“I “I want to see heads roll at the BBC. Not trustees, or the Director-General, token sacrificial lambs. I’ll start with the despicably dishonest Meirion Jones. On a pike. Outside BBC headquarters.” – Anna Raccoon blog, 26 October, 2012

When Meirion Jones emailed me early last month, asking for an interview, I was intrigued. Here was a guy, as I soon discovered, with a big reputation as a top flight TV documentary maker, winner of the Daniel Pearl Award for his investigation of Trafigura’s toxic waste dumping in Africa and star of numerous other genuinely important exposés. Yet he was the also the man behind the wretchedly inadequate Newsnight exposure of Jimmy Savile, rightly dropped by BBC executives (who were then castigated for their cowardice) because it did not stand up. Yes, there were BBC cockups, but the independent Pollard Report concluded in December that the decision to drop the programme had been taken in good faith. Jones was also the man so ball-breakingly denounced by a woman who had been right at the epicentre of the allegations – a former pupil at Duncroft School for girls. Blogging as Anna Raccoon, her detailed assessment portrayed a “despicably dishonest” Jones who had exploited a vulnerable, unstable, supposed “victim” and failed to disclose that his own aunt had been headmistress of the school.

Strong stuff, and before deciding how to respond to Jones’s invitation, I decided I would first  interview him, quizzing him for about 45 minutes by phone over Anna Raccoon’s allegations. His mixture of plausible denial, and assurances supported by contextual detail, left me unable to nail any particular falsehood or bad practice on his part: for that I would have needed aces up my sleeve from serious investigative legwork of my own, and I had not been resourced for that. His strongest point was that his accuser had not been at the school in the era when Savile was a regular there, whereas Jones had visited his aunt frequently at her home in the school grounds and personally seen Savile on the premises a number of times. My impression remains that Raccoon is entirely right to regard the Duncroft part of the case against Savile as thin to vanishing; but that does not mean Jones was dishonest or behaved improperly.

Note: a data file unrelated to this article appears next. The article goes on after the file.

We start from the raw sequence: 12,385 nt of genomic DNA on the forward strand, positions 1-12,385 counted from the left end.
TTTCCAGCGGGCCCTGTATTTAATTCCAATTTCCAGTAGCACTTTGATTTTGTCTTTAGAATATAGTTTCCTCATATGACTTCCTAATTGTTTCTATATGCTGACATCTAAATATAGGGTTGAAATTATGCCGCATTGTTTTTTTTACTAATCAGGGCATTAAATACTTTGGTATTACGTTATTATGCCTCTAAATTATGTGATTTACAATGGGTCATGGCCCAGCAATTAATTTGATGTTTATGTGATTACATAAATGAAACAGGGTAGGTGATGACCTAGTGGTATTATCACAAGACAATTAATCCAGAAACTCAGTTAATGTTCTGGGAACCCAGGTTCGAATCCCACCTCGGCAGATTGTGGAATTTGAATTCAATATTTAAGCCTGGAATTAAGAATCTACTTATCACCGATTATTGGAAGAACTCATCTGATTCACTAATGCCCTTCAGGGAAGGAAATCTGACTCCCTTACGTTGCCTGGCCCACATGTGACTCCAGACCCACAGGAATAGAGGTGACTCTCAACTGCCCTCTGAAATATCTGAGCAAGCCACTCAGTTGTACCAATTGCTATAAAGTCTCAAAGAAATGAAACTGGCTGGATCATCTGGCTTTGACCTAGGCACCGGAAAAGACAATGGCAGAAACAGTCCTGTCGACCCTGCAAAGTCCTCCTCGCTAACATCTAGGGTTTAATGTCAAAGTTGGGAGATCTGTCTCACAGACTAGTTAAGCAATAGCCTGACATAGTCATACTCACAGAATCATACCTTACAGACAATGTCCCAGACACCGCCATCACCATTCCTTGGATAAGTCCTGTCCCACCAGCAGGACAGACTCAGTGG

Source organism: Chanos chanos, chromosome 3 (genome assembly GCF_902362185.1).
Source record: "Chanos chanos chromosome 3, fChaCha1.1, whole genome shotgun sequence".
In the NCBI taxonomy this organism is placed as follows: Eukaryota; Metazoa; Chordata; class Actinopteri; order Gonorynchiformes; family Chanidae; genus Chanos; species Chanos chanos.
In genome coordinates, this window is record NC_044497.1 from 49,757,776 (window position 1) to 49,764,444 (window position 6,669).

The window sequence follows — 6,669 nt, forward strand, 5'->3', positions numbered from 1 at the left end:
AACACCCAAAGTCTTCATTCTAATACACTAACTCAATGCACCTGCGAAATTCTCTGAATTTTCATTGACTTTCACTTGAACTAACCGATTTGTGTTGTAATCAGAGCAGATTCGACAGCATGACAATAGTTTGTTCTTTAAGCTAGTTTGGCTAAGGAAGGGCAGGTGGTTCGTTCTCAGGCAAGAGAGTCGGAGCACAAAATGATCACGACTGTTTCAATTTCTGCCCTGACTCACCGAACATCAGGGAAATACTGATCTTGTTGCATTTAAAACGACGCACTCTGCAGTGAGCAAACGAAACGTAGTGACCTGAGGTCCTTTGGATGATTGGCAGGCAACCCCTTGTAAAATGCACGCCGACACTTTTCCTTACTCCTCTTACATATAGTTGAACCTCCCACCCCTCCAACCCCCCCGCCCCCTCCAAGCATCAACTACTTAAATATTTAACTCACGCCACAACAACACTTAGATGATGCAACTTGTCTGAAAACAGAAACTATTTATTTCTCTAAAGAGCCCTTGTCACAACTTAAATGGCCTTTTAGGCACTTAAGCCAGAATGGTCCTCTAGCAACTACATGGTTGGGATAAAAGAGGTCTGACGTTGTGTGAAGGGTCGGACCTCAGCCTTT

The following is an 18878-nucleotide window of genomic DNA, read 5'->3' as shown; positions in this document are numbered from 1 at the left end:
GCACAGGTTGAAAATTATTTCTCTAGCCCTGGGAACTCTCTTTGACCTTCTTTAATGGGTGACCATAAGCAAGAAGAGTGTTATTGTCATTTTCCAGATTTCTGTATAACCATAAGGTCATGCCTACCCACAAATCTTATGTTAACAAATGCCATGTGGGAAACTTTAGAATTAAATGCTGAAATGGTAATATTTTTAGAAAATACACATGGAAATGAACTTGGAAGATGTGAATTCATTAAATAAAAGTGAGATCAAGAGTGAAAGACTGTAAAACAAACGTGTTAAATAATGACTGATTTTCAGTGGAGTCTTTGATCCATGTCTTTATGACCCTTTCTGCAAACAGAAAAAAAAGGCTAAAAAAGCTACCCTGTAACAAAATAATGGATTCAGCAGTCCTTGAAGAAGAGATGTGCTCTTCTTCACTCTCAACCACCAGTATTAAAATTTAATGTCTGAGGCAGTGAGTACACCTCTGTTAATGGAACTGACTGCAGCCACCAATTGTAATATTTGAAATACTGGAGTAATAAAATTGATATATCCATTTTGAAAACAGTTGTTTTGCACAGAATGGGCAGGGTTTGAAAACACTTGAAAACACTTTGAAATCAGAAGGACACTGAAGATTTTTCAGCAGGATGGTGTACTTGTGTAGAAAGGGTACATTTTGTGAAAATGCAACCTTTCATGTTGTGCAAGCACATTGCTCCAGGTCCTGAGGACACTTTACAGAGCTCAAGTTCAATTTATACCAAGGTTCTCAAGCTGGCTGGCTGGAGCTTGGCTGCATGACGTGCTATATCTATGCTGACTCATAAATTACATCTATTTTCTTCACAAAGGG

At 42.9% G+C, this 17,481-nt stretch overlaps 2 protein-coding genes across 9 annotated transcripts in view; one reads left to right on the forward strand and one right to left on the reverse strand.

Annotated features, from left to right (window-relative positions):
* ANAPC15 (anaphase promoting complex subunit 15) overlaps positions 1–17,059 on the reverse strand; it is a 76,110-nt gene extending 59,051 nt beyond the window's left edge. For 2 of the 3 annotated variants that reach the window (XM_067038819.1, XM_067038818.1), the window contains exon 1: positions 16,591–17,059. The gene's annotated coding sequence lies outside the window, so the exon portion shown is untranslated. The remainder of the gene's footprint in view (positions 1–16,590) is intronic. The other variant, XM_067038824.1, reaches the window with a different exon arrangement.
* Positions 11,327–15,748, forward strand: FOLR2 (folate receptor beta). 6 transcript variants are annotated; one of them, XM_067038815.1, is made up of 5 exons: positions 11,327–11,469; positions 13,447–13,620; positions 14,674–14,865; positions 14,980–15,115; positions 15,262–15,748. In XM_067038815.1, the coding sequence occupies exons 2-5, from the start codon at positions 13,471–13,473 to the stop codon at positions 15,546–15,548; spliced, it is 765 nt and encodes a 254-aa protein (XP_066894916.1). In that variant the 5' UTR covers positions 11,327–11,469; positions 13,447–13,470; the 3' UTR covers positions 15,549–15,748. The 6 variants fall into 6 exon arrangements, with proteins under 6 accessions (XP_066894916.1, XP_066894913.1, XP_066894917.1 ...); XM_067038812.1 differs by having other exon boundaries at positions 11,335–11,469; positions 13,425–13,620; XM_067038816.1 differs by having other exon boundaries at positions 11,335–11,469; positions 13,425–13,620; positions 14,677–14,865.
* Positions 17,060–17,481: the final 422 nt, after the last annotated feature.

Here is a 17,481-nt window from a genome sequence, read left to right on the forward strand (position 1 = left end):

In the end, I think, it comes down to a clash of values: what constitutes a scandal depends on what you think is reasonable behavior. Public standards have changed. Duncroft was clearly a very special place decades ago. It was a residential school for highly intelligent but “wayward” girls, as they would once have been called – the “hard to handle” daughters of elite families, including top military brass, film stars and even minor royalty. Jones’s aunt has admitted the girls were “no angels”. Many of them – including the key witness in Meirion Jones’s ditched film, who later “starred” in the ITV follow-up, were thrilled at the time to see a bit of action with Savile. It was all very St Trinians: “…an unorthodox girls’ school where the younger girls wreak havoc and the older girls express their femininity overtly, turning their shapeless schoolgirl dress into something sexy and risqué.” Would the audiences of the early St Trinians films half a century ago have been shocked by Savile’s escapades? They might have been merely amused, as they were by the films themselves.